Quick Summary: The Statewide Permitting Operations Section directly aids UDOT in reducing legal liabilities and future highway maintenance costs, while also providing a basis for partnering with the business community to help ensure the State of Utah maintains a healthy and robust economy. These programs help to eliminate adverse environmental impacts associated with unnecessary commuter delays. They also serve as an oversight tool to help ensure any roadway maintenance or construction activities are conducted within an environment where professional traffic safety measures are in place.
Statewide Permitting Operations - Outdoor Advertising (Centralized)
Below are charts that show historic data, as well as the number of permits issued by our centralized permitting team for outdoor advertising (i.e., billboards).
Number of Billboard Permits Issued Per Year by Type
Total Number of Billboard Permits in FY 2018
Property Management - Leases
Utah Code allows UDOT to acquire property and improvements in advance of actual construction when it will save on acquisition costs or avoid paying a property owner (who could soon develop their property) excessive damages. In such a situation, the Utah Legislature has also permitted UDOT to lease such property and return any excess funds to the Transportation Fund (see Utah Code 72-5-114).
Thus, a second performance measure the Property Management Team watches carefully is whether the revenue generated by leasing property exceeds the expense of managing those leases, with our goal being to keep revenue above expenses. That way we ensure UDOT receives the full benefit of early acquisitions.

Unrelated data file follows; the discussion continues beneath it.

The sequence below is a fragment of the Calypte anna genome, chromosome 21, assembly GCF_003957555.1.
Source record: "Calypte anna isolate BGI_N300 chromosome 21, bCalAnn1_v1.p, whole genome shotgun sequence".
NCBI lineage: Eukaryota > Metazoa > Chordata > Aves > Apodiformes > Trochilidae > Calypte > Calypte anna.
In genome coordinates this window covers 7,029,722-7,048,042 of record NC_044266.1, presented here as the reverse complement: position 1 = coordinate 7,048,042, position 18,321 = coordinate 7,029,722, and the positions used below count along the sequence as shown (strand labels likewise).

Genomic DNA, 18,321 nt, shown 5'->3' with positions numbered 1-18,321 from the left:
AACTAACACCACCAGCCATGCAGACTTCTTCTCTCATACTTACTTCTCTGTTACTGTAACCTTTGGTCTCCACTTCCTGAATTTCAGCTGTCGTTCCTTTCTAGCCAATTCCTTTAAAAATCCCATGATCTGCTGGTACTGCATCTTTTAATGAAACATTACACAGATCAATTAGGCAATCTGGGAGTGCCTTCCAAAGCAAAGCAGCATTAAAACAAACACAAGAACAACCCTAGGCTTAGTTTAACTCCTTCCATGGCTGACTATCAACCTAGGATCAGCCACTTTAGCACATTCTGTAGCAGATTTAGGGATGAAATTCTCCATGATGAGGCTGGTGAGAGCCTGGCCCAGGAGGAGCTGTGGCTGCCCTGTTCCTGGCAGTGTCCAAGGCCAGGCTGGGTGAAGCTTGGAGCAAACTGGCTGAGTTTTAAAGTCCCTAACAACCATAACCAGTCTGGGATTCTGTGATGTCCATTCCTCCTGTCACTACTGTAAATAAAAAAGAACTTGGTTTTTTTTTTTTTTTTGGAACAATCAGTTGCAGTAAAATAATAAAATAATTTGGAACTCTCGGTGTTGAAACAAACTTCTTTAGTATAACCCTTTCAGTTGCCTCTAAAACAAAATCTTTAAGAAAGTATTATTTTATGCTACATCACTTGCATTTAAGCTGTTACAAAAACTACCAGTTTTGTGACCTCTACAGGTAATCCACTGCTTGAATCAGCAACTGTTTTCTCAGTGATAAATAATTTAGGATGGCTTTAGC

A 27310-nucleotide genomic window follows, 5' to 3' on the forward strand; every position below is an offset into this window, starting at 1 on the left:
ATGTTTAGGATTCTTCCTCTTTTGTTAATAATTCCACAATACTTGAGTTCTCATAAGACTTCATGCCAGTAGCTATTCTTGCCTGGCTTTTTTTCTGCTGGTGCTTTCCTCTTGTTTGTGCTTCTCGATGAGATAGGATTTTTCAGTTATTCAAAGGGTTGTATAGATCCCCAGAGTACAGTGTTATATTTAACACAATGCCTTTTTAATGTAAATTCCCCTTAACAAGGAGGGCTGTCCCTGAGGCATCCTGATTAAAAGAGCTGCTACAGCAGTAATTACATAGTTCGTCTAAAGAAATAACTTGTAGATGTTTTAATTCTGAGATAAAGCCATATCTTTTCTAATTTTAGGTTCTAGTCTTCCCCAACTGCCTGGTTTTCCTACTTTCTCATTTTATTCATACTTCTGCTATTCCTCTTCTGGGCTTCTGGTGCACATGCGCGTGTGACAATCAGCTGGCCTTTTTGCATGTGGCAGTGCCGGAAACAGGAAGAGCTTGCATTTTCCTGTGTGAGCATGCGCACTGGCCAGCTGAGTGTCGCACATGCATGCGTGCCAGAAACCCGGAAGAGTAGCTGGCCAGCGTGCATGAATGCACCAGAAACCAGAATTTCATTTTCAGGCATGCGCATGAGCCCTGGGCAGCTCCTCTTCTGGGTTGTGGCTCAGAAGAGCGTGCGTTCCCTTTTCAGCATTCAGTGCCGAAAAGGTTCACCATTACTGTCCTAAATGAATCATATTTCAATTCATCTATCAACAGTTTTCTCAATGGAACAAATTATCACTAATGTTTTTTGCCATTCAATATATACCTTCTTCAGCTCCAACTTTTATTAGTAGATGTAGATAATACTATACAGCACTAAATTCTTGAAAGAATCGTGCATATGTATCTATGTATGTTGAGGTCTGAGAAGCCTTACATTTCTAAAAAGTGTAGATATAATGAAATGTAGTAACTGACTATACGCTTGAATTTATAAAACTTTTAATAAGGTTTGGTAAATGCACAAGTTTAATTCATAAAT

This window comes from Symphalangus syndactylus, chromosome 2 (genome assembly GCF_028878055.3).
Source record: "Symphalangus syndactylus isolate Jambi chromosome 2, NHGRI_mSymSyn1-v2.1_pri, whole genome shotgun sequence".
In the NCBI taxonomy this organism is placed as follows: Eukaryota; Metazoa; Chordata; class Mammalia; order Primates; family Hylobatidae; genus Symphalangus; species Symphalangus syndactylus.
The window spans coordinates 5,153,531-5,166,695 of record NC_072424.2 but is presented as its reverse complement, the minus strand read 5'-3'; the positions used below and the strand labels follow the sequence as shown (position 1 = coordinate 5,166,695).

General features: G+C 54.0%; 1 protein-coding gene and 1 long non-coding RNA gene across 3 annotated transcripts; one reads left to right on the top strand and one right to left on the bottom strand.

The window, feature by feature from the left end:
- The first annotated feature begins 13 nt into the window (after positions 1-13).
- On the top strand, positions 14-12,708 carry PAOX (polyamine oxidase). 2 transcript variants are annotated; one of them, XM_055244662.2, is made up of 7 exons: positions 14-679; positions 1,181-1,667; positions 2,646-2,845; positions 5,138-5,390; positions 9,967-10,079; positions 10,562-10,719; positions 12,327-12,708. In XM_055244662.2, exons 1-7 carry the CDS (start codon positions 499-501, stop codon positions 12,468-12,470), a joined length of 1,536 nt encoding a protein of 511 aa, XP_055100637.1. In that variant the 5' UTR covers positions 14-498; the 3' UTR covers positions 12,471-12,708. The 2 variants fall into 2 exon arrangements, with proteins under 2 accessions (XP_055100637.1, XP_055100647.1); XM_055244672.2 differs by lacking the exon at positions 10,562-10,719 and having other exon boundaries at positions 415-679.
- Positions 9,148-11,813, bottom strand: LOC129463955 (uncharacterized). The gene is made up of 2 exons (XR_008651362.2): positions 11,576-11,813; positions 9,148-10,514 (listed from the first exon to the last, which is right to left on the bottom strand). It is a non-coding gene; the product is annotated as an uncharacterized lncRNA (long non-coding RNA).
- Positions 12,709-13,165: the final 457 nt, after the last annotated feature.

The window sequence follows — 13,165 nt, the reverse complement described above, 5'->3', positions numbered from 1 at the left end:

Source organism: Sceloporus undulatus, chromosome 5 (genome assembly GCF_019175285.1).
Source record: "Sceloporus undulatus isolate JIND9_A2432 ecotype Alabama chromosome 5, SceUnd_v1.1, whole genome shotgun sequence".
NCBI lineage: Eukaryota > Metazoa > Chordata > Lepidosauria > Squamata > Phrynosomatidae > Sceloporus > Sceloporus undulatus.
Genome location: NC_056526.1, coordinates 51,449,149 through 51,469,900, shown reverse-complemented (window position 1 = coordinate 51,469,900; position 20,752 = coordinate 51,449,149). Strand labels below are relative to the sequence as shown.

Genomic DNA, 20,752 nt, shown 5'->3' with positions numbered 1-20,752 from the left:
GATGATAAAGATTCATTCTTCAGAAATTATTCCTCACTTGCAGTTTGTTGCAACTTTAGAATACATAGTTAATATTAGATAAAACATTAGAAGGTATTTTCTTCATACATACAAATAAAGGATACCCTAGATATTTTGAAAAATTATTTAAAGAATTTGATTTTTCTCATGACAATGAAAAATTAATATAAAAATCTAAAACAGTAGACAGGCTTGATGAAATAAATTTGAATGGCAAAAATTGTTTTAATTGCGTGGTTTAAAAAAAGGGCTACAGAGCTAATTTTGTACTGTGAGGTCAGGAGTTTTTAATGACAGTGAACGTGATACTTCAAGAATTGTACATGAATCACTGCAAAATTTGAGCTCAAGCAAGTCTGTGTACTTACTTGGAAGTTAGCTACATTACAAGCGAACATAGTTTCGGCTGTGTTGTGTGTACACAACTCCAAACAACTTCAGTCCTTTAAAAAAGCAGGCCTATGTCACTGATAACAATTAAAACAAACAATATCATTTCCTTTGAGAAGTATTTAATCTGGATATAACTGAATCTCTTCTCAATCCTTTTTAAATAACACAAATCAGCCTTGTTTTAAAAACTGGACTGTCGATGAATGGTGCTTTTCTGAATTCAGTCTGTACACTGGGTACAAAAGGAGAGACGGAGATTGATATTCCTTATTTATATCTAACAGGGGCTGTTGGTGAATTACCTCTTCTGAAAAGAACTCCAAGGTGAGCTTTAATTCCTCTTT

Innovation within the Right of Way Division:
Property Management - Online Auctions
As UDOT has attempted to find creative ways to sell surplus property, it has attempted a handful on on-site auctions, only to learn that potential buyers have a hard time learning about the auctions, and thus, an intensive effort to sell property often falls short. To address this challenge, UDOT is in the process of acquiring an online sales system to facilitate and streamline the surplus property transaction process. Look for future reports on the success of this program.
Thank you for visiting the Right of Way Division's Dashboard for the Property Management Services Team. Please be sure to visit Acquisition Services Team Dashboard to see how the other part of our Division meets UDOT's real estate needs.
Important Data Disclaimer: The Department is continuously applying best efforts to improve program transparency and data quality. The data represented within this dashboard is derived directly from the Department’s various data management tools, which may contain errors or unintentional omissions (i.e., blank fields, outdated data, etc.). The Department retains the right to monitor, evaluate, adjust, modify, and correct any identified errors as they are encountered or discovered. At no time should this data be solely relied upon for decisions or actions of consequence without further direct consultation and verification of accuracy from a Department representative assigned administrative responsibility for such data.